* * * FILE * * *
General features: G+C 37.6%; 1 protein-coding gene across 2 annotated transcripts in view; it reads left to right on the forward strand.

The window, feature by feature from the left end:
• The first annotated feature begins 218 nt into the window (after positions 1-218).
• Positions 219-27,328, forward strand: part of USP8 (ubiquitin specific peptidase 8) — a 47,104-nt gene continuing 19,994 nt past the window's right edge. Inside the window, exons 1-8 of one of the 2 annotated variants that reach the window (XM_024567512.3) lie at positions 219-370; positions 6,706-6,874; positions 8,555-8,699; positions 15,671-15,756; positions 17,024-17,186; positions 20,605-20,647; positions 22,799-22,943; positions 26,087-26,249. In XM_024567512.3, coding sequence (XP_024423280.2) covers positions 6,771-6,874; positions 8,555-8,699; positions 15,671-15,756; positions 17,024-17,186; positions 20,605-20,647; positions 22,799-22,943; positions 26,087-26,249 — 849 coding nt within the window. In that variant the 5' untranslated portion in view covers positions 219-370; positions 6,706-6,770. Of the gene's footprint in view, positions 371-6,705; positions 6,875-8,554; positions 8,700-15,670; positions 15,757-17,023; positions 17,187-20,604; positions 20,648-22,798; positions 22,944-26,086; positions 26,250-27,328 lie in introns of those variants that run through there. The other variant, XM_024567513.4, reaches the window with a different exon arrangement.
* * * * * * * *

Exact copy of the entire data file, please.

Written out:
General features: G+C 37.6%; 1 protein-coding gene across 2 annotated transcripts in view; it reads left to right on the forward strand.

The window, feature by feature from the left end:
• The first annotated feature begins 218 nt into the window (after positions 1-218).
• Positions 219-27,328, forward strand: part of USP8 (ubiquitin specific peptidase 8) — a 47,104-nt gene continuing 19,994 nt past the window's right edge. Inside the window, exons 1-8 of one of the 2 annotated variants that reach the window (XM_024567512.3) lie at positions 219-370; positions 6,706-6,874; positions 8,555-8,699; positions 15,671-15,756; positions 17,024-17,186; positions 20,605-20,647; positions 22,799-22,943; positions 26,087-26,249. In XM_024567512.3, coding sequence (XP_024423280.2) covers positions 6,771-6,874; positions 8,555-8,699; positions 15,671-15,756; positions 17,024-17,186; positions 20,605-20,647; positions 22,799-22,943; positions 26,087-26,249 — 849 coding nt within the window. In that variant the 5' untranslated portion in view covers positions 219-370; positions 6,706-6,770. Of the gene's footprint in view, positions 371-6,705; positions 6,875-8,554; positions 8,700-15,670; positions 15,757-17,023; positions 17,187-20,604; positions 20,648-22,798; positions 22,944-26,086; positions 26,250-27,328 lie in introns of those variants that run through there. The other variant, XM_024567513.4, reaches the window with a different exon arrangement.